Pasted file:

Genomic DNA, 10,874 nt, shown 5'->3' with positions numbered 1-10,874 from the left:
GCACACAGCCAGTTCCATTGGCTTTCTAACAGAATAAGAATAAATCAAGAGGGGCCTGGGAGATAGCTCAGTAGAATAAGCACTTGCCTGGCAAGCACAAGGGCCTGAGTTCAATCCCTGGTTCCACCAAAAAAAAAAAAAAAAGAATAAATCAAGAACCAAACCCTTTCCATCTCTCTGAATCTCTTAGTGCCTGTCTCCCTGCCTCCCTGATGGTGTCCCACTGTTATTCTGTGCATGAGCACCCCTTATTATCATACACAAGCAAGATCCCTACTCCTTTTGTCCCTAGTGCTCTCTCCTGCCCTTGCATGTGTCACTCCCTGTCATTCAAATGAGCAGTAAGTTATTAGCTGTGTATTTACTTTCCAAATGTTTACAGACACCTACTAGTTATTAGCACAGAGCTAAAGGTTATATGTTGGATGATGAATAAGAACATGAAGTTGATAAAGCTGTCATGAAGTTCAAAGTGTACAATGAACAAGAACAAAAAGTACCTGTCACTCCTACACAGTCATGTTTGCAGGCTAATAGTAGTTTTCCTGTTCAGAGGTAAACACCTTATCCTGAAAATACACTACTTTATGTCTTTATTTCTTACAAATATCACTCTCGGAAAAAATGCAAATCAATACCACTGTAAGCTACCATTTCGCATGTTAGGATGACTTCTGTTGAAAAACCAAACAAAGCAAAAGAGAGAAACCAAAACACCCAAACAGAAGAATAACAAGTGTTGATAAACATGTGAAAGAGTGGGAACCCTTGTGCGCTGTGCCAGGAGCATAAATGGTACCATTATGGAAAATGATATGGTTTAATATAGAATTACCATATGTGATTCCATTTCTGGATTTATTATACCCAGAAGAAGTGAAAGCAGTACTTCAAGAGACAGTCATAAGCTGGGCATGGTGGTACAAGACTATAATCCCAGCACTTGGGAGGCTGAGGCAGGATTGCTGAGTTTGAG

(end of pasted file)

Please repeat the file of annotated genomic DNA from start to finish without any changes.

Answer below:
Genomic DNA, 10,874 nt, shown 5'->3' with positions numbered 1-10,874 from the left:
GCACACAGCCAGTTCCATTGGCTTTCTAACAGAATAAGAATAAATCAAGAGGGGCCTGGGAGATAGCTCAGTAGAATAAGCACTTGCCTGGCAAGCACAAGGGCCTGAGTTCAATCCCTGGTTCCACCAAAAAAAAAAAAAAAAGAATAAATCAAGAACCAAACCCTTTCCATCTCTCTGAATCTCTTAGTGCCTGTCTCCCTGCCTCCCTGATGGTGTCCCACTGTTATTCTGTGCATGAGCACCCCTTATTATCATACACAAGCAAGATCCCTACTCCTTTTGTCCCTAGTGCTCTCTCCTGCCCTTGCATGTGTCACTCCCTGTCATTCAAATGAGCAGTAAGTTATTAGCTGTGTATTTACTTTCCAAATGTTTACAGACACCTACTAGTTATTAGCACAGAGCTAAAGGTTATATGTTGGATGATGAATAAGAACATGAAGTTGATAAAGCTGTCATGAAGTTCAAAGTGTACAATGAACAAGAACAAAAAGTACCTGTCACTCCTACACAGTCATGTTTGCAGGCTAATAGTAGTTTTCCTGTTCAGAGGTAAACACCTTATCCTGAAAATACACTACTTTATGTCTTTATTTCTTACAAATATCACTCTCGGAAAAAATGCAAATCAATACCACTGTAAGCTACCATTTCGCATGTTAGGATGACTTCTGTTGAAAAACCAAACAAAGCAAAAGAGAGAAACCAAAACACCCAAACAGAAGAATAACAAGTGTTGATAAACATGTGAAAGAGTGGGAACCCTTGTGCGCTGTGCCAGGAGCATAAATGGTACCATTATGGAAAATGATATGGTTTAATATAGAATTACCATATGTGATTCCATTTCTGGATTTATTATACCCAGAAGAAGTGAAAGCAGTACTTCAAGAGACAGTCATAAGCTGGGCATGGTGGTACAAGACTATAATCCCAGCACTTGGGAGGCTGAGGCAGGATTGCTGAGTTTGAG